All these factors form the child's psyche and such children are at risk. In the future, invisible circumstances contribute to the manifestation of certain forms of neurosis, including individual (systemic) disorders:

  • Eating disorder (anorexia, boulemia, etc.).
  • Inorganic sleep disorder.
  • Disorder of psychological (mental) development.
  • Emotional and behavioral disorders (including hyperkinetic disorder, tics, enuresis, encopresis, stuttering, etc.)

Personal characteristics of children with neurosis, psychosomatic and borderline disorders

For such children is characteristic:

  • Decreased productivity of cognitive and physical processes with mood swings.
  • Increased anxiety and anxiety with emotional alertness and self-centered type of behavior.
  • Emotionally depressed mood background.
  • Constant insecurity, their actions.
  • Dependence on relatives.
  • Lack of attention.
  • Inability to care for yourself, to have an opinion.
  • Requires increased attention and support from relatives.
  • Negativism or refusal of examination and treatment.
  • Lack of self-criticism and an objective assessment of their actions, inflexibility of thinking.
  • In their actions, unpredictable, inconsistent, irresponsible, incl. and ambivalent.

It should also be emphasized that with age in children, in the presence of negative social factors and the absence of remedial measures, such personal response features as vulnerability (touchiness), negative perception of external forms, inability to adapt in the macroenvironment (in the team), protect themselves or help others, choose friends, etc.

For some children, depending on the age characteristics and personality traits, suggestibility is typical (B). High-level B speaks about plasticity, the flexibility of cognitive-communicative processes. Low-level B, on the contrary, indicates a negative internal atmosphere of the family, the negative influence of the macro environment, rigidity and such traits as distrust, suspicion, high egocentrism, intransigence, impatience, etc., and, in most cases, is a mirror image of the characters of the parents.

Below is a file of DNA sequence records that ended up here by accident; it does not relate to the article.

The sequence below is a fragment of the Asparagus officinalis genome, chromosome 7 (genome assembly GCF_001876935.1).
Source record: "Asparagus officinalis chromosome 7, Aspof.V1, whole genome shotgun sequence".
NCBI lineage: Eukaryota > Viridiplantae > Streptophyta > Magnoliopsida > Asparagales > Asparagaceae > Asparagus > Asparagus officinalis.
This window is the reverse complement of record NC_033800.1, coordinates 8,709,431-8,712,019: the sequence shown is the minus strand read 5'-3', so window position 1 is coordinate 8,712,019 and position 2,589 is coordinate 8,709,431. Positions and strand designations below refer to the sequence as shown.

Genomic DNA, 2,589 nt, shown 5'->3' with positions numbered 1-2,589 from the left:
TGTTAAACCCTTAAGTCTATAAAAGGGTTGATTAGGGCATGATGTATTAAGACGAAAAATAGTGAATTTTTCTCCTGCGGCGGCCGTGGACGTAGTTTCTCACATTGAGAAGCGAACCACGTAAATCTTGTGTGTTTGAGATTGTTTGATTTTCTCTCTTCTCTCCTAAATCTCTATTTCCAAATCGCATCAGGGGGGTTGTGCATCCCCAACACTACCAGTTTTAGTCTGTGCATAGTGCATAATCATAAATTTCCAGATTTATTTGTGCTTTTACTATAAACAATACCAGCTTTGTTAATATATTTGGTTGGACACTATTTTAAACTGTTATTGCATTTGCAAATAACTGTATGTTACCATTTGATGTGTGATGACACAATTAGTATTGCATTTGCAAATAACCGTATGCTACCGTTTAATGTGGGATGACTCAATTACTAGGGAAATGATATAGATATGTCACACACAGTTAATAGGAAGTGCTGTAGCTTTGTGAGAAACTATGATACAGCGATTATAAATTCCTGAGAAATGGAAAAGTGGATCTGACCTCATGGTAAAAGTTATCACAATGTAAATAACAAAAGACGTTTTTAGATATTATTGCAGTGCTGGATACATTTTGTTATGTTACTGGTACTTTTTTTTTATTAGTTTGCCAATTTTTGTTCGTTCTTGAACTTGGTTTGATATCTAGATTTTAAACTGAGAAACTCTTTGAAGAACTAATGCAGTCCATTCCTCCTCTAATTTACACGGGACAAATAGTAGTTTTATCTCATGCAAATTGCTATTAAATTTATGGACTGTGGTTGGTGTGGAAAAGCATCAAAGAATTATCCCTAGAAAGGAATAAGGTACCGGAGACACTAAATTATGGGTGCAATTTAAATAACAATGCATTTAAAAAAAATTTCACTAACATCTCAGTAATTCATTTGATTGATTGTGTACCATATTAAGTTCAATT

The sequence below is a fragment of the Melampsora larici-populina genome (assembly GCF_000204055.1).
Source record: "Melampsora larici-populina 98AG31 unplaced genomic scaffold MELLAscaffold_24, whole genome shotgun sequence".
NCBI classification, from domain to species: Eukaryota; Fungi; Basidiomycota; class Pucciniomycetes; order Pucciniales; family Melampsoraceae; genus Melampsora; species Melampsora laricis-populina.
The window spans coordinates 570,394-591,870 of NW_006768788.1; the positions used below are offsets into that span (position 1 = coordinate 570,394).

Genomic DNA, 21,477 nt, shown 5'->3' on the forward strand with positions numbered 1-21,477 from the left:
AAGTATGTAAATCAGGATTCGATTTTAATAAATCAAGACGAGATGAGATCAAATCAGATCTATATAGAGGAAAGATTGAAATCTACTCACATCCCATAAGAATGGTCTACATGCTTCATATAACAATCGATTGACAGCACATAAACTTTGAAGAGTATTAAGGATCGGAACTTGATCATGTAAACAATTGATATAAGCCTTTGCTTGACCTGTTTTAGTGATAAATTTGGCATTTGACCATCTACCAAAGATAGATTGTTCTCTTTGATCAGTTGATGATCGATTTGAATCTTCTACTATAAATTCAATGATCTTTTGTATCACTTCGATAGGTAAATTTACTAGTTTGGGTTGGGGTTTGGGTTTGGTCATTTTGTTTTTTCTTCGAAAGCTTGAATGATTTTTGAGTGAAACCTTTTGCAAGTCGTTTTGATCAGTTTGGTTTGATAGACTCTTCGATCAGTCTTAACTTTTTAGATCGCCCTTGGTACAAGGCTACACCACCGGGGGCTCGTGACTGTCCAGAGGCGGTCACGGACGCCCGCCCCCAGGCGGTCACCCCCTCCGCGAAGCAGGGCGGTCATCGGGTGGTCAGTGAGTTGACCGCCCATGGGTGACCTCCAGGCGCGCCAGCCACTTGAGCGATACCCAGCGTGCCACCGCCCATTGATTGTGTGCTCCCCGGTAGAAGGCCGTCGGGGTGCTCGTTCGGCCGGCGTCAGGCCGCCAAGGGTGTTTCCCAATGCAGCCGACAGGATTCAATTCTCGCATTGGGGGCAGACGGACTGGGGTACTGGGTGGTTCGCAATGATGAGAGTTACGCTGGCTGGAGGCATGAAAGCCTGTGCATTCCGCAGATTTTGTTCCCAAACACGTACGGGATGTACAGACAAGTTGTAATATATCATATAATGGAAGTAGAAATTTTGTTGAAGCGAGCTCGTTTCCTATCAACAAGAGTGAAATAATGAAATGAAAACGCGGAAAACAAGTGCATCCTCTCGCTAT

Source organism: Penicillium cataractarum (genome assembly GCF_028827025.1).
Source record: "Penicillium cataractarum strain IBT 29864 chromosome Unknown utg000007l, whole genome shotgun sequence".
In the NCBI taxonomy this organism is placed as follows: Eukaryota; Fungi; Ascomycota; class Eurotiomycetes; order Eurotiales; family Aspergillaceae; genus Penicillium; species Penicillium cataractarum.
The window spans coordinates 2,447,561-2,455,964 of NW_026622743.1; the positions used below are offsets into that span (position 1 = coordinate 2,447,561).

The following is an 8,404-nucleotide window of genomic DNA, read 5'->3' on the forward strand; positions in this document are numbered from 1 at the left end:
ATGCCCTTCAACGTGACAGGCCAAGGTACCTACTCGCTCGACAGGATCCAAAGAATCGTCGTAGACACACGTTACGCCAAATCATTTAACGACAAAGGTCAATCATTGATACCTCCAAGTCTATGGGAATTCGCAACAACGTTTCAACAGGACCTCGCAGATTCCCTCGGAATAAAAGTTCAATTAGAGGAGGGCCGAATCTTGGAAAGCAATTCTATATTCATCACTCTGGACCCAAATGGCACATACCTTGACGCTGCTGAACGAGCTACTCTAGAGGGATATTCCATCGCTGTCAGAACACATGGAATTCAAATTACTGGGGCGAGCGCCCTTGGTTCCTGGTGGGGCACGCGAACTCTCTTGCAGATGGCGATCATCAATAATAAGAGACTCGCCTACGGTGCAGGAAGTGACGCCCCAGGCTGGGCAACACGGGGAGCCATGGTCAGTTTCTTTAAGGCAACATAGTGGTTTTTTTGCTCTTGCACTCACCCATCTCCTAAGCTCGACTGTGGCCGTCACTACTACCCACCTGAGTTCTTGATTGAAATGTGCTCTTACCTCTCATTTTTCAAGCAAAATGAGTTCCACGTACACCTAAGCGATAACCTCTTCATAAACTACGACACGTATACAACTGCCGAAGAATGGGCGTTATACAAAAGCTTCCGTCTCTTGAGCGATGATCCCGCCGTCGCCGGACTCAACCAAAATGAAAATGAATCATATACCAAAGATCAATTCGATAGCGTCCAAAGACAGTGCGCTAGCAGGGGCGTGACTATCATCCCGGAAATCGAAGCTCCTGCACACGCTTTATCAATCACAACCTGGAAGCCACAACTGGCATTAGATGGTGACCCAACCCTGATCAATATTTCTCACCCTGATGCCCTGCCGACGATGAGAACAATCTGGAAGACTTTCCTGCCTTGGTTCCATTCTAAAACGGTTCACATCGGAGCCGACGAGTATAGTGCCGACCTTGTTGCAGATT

In children with neurosis, neurotic and somatoform disorders, in comparison with peers, there are one or more conflicts in the microenvironment or too much dependence on relatives, especially symbiosis with the mother. In the macro environment, such children are difficult to establish a contact (even and immediate adequate communication). At the same time, they often become unnecessarily subordinate in the group, suggestible, and lack of initiative. After establishing contact with peers, hyperactive, inconsistent, hardly show patience and friendliness. In the behavior of children of younger groups, elements of auto- and hetero-aggression can manifest, in adults, demonstrative (conversion) behavior with elements of subordination to the requirements of the macroenvironment.

In adolescents: the need to obey the requirements of the macro environment is difficult to form and there are many problems in adapting and shaping the creation of social benefits. Social adaptation, ideologies of existence are formed in the form of idealism, incl. individualism or egocentric “withdrawal into oneself.”
In the future, the gap between the ability and the desire to realize one's “high ideals, goals”, to protect oneself (self-preservation instinct), to defend one’s opinion, to differentiate positive life principles, etc.
At the same time, the presence of neurotic development of the personality constantly pursues them throughout their life. They become dissatisfied, dissatisfied with themselves and often carry this discontent to their relatives.

The crisis of self-awareness, lack of criticism is further transformed into an inadequate self-consciousness of the world. Self-awareness of one's own inferiority - the dissociation between the meaning of life and values, the feeling of one's own worthlessness. In adulthood, this awareness is either exacerbated or compensated depending on the prevalence of socially favorable or unfavorable factors and psycho-traumatic situations. This is the formation of a future healthy or problematic society, in which everything depends on the parents and the attention of society to healthy and sick children.